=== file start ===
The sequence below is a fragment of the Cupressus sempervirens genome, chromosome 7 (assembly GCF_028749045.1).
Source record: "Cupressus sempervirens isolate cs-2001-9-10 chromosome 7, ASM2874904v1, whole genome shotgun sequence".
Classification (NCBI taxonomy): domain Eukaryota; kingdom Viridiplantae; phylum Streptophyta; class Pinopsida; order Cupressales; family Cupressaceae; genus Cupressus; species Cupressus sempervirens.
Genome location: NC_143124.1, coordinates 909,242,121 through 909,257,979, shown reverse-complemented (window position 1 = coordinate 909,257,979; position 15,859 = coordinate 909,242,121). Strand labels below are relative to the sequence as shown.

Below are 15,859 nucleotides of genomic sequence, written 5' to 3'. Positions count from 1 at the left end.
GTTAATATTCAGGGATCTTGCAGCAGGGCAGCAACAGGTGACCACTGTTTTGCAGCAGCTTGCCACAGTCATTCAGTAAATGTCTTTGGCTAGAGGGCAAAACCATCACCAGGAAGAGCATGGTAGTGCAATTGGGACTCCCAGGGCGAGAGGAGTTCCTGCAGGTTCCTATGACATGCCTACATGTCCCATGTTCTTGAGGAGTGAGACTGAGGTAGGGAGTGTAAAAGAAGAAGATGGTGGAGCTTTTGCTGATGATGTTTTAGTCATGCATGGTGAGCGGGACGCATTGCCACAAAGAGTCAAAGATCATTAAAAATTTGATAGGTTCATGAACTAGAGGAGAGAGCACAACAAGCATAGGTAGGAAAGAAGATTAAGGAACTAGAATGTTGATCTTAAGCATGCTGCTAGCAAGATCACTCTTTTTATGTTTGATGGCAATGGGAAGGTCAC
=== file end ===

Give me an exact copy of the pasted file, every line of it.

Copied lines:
The sequence below is a fragment of the Cupressus sempervirens genome, chromosome 7 (assembly GCF_028749045.1).
Source record: "Cupressus sempervirens isolate cs-2001-9-10 chromosome 7, ASM2874904v1, whole genome shotgun sequence".
Classification (NCBI taxonomy): domain Eukaryota; kingdom Viridiplantae; phylum Streptophyta; class Pinopsida; order Cupressales; family Cupressaceae; genus Cupressus; species Cupressus sempervirens.
Genome location: NC_143124.1, coordinates 909,242,121 through 909,257,979, shown reverse-complemented (window position 1 = coordinate 909,257,979; position 15,859 = coordinate 909,242,121). Strand labels below are relative to the sequence as shown.

Below are 15,859 nucleotides of genomic sequence, written 5' to 3'. Positions count from 1 at the left end.
GTTAATATTCAGGGATCTTGCAGCAGGGCAGCAACAGGTGACCACTGTTTTGCAGCAGCTTGCCACAGTCATTCAGTAAATGTCTTTGGCTAGAGGGCAAAACCATCACCAGGAAGAGCATGGTAGTGCAATTGGGACTCCCAGGGCGAGAGGAGTTCCTGCAGGTTCCTATGACATGCCTACATGTCCCATGTTCTTGAGGAGTGAGACTGAGGTAGGGAGTGTAAAAGAAGAAGATGGTGGAGCTTTTGCTGATGATGTTTTAGTCATGCATGGTGAGCGGGACGCATTGCCACAAAGAGTCAAAGATCATTAAAAATTTGATAGGTTCATGAACTAGAGGAGAGAGCACAACAAGCATAGGTAGGAAAGAAGATTAAGGAACTAGAATGTTGATCTTAAGCATGCTGCTAGCAAGATCACTCTTTTTATGTTTGATGGCAATGGGAAGGTCAC